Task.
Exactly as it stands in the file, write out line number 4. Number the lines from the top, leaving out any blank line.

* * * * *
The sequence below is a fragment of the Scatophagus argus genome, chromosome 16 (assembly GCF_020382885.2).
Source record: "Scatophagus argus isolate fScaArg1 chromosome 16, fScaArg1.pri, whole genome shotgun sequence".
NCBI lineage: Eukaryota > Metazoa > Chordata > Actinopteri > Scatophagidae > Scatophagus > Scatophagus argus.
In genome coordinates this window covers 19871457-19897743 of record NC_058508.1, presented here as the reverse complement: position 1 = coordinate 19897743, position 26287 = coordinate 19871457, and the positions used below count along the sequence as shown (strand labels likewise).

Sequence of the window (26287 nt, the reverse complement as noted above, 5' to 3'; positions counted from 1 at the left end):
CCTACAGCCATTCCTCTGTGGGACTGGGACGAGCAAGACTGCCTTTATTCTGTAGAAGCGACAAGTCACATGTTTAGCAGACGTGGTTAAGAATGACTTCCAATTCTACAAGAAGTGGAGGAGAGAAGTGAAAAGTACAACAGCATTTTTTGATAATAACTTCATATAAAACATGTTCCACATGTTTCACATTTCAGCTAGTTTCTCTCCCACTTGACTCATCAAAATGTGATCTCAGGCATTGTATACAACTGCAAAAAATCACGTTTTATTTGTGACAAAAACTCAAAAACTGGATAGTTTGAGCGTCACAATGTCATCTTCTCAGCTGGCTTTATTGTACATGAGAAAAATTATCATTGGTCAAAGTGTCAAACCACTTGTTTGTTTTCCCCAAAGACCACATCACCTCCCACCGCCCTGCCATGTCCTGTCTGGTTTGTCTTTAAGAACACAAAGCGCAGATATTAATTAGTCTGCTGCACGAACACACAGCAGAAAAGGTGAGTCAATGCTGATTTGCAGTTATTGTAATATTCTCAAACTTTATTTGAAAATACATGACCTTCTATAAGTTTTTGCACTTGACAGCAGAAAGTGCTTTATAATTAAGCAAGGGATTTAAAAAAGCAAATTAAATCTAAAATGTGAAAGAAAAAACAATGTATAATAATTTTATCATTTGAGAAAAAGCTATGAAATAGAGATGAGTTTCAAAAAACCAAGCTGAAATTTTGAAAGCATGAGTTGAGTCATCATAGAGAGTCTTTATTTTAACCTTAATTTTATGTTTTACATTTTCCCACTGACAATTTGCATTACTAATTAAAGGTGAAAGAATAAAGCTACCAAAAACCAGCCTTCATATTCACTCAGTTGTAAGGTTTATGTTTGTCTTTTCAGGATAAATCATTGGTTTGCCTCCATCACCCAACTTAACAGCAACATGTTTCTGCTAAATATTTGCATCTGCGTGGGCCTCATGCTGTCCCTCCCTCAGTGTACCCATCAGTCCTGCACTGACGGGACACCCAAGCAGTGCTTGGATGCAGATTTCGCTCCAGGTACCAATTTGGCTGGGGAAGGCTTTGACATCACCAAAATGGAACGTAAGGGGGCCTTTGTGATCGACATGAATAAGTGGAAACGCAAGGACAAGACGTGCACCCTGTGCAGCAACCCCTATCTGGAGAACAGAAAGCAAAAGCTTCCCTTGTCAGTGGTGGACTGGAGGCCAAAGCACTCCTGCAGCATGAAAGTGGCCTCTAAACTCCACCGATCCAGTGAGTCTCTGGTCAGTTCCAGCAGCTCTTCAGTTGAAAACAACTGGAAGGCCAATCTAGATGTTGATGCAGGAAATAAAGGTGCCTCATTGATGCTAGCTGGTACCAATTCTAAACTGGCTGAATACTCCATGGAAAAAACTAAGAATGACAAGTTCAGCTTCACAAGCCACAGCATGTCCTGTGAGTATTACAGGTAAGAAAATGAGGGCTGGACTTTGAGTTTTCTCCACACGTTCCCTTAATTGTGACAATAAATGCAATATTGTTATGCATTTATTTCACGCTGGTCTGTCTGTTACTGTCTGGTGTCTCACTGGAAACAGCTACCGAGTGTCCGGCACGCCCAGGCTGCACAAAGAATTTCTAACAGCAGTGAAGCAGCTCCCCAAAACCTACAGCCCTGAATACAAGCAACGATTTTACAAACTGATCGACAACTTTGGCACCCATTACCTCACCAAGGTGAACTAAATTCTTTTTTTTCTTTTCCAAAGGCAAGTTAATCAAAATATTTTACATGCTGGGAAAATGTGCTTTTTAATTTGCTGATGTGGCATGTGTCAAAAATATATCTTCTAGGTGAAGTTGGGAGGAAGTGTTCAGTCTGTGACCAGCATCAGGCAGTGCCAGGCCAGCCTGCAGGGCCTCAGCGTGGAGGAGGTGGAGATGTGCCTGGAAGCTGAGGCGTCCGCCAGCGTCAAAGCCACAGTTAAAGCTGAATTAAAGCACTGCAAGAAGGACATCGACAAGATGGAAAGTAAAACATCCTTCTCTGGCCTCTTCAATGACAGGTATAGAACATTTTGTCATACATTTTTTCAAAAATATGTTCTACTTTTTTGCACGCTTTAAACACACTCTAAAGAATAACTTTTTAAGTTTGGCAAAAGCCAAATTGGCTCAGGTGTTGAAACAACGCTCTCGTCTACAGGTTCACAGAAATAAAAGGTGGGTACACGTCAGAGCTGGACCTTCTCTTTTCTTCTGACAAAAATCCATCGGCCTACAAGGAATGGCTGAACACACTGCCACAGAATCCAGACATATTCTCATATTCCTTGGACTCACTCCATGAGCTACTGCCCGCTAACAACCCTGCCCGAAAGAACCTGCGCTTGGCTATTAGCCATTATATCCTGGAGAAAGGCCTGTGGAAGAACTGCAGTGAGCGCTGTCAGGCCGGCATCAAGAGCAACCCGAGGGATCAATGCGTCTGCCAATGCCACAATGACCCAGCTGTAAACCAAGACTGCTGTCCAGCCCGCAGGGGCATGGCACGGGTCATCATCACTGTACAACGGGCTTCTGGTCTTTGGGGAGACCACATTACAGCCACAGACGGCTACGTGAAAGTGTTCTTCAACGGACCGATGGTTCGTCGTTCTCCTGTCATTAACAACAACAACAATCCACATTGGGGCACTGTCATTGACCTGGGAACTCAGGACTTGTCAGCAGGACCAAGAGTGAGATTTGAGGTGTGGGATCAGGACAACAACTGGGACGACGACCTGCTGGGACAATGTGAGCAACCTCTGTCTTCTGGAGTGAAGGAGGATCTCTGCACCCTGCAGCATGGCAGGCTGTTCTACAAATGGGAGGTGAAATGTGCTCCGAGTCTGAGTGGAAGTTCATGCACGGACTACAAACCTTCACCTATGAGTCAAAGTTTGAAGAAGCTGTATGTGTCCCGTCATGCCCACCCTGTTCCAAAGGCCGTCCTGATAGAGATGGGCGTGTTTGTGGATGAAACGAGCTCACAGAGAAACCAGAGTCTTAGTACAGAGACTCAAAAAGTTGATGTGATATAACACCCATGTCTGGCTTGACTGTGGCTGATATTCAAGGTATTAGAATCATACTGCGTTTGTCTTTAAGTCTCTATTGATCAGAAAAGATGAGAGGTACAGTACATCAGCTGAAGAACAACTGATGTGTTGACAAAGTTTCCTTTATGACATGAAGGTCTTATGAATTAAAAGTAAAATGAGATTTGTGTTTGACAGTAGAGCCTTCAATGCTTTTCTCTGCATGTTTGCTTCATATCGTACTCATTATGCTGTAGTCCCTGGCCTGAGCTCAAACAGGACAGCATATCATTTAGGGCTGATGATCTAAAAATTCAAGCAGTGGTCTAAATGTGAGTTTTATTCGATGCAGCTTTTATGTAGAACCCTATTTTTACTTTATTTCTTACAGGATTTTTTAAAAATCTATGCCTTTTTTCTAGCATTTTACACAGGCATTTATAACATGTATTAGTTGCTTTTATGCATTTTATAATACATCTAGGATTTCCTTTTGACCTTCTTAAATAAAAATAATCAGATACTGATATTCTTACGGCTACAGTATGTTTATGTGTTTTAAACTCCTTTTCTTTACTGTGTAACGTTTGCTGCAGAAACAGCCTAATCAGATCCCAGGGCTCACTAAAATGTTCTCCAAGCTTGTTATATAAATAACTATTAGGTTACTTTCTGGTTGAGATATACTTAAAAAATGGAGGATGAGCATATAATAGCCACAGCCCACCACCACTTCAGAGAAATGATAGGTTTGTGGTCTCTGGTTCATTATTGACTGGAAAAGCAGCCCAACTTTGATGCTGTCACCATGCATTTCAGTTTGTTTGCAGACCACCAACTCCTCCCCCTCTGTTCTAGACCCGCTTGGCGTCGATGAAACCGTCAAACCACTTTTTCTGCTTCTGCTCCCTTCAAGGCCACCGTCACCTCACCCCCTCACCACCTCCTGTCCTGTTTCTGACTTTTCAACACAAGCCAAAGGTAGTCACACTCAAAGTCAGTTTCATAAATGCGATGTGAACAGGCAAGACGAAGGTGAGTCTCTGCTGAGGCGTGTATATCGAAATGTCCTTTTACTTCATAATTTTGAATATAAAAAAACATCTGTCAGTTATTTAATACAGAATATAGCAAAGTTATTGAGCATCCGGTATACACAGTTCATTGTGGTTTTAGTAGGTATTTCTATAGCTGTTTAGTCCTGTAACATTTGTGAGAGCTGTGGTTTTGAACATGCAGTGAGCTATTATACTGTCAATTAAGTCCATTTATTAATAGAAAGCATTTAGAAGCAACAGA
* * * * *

In genome coordinates this window covers 19871457-19897743 of record NC_058508.1, presented here as the reverse complement: position 1 = coordinate 19897743, position 26287 = coordinate 19871457, and the positions used below count along the sequence as shown (strand labels likewise).